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How tech companies are banking on AI to replace docs

A plan to gradually retire / Going on work hiatus / Mobile home park investing

The LOUNGE - A BootstrapMD Newsletter for Savvy Physicians

We scour the ends of the earth finding you the most interesting articles for physician entrepreneurs and investors! Here is what’s on tap:

  • Can Generative AI replace 124,000 physicians?

  • The moral injury of corporate medicine

  • The SBA is simplifying business loan requirements

  • One doctor’s story of going on a 5 month work hiatus

  • Have you considered mobile home park investing?

  • Start a plan for gradual retirement


The United States is facing a projected shortage of up to 124,000 physicians by 2034 as burnout and increased administrative tasks drive doctors out of the workforce. This has led major tech corporations to explore Generative AI as a potential solution. However, healthcare CIOs have been slow to embrace this technology for clinical decision-making, with most applications focusing on automating administrative tasks. The American Medical Association (AMA) is taking steps to address the benefits and pitfalls of Generative AI in healthcare by formulating principles and recommendations. Privacy and security concerns also arise with the use of Generative AI, particularly regarding intellectual property protection and access to healthcare data. Despite the challenges, healthcare decision-makers are monitoring the progress of big tech companies' AI innovations in the hopes of finding solutions to alleviate burnout and streamline processes.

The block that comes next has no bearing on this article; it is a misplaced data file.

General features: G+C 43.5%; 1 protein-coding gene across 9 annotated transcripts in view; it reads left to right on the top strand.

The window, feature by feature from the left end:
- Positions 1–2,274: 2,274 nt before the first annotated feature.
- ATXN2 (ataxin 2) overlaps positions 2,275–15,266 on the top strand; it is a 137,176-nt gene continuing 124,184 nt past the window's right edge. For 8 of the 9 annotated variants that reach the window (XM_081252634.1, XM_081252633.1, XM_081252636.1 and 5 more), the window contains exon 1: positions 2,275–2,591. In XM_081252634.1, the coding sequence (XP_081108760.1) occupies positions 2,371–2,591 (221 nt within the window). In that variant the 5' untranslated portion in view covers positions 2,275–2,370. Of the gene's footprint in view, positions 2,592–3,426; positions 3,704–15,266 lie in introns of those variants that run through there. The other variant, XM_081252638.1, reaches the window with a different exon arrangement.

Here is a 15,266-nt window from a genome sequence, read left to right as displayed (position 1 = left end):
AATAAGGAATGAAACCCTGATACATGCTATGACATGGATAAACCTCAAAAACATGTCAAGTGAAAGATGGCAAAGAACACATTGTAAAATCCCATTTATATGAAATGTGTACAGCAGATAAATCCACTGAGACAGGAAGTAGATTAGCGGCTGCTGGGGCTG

Physicians are feeling morally injured due to a for-profit healthcare system that hampers their ability to provide quality care to their patients. Physicians Wendy Dean and Simon G. Talbot argue that the issue faced by doctors is not burnout, but rather a "moral injury" caused by a for-profit healthcare system that inhibits their ability to practice medicine and prioritize patient care. Consolidation and corporate-run healthcare have led to the loss of autonomy for physicians, who are now treated as employees rather than independent practitioners. The book "If I Betray These Words" documents the experiences of medical professionals who have fought against the system and highlights the challenges they face. The rise of electronic medical records and the focus on business ownership and shareholder value further exacerbate these issues. Despite the challenges, there are movements within the medical field towards better models of care, but the road back from corporate medicine is long.

The Small Business Administration (SBA) has announced new initiatives to assist entrepreneurs in obtaining loans for their businesses. These efforts aim to close the capital-access gaps for small-business owners, particularly those in minority and rural communities. Under the Biden Administration, the SBA is simplifying loan requirements and expanding the number of nonbank lenders authorized to issue SBA loans. These changes went into effect on August 1. The SBA's goal is to support small businesses that have faced difficulties in securing funding, as larger commercial borrowers have been prioritized by many banks. The changes are expected to provide more inclusive opportunities and pave the way for diverse and dynamic small businesses to grow.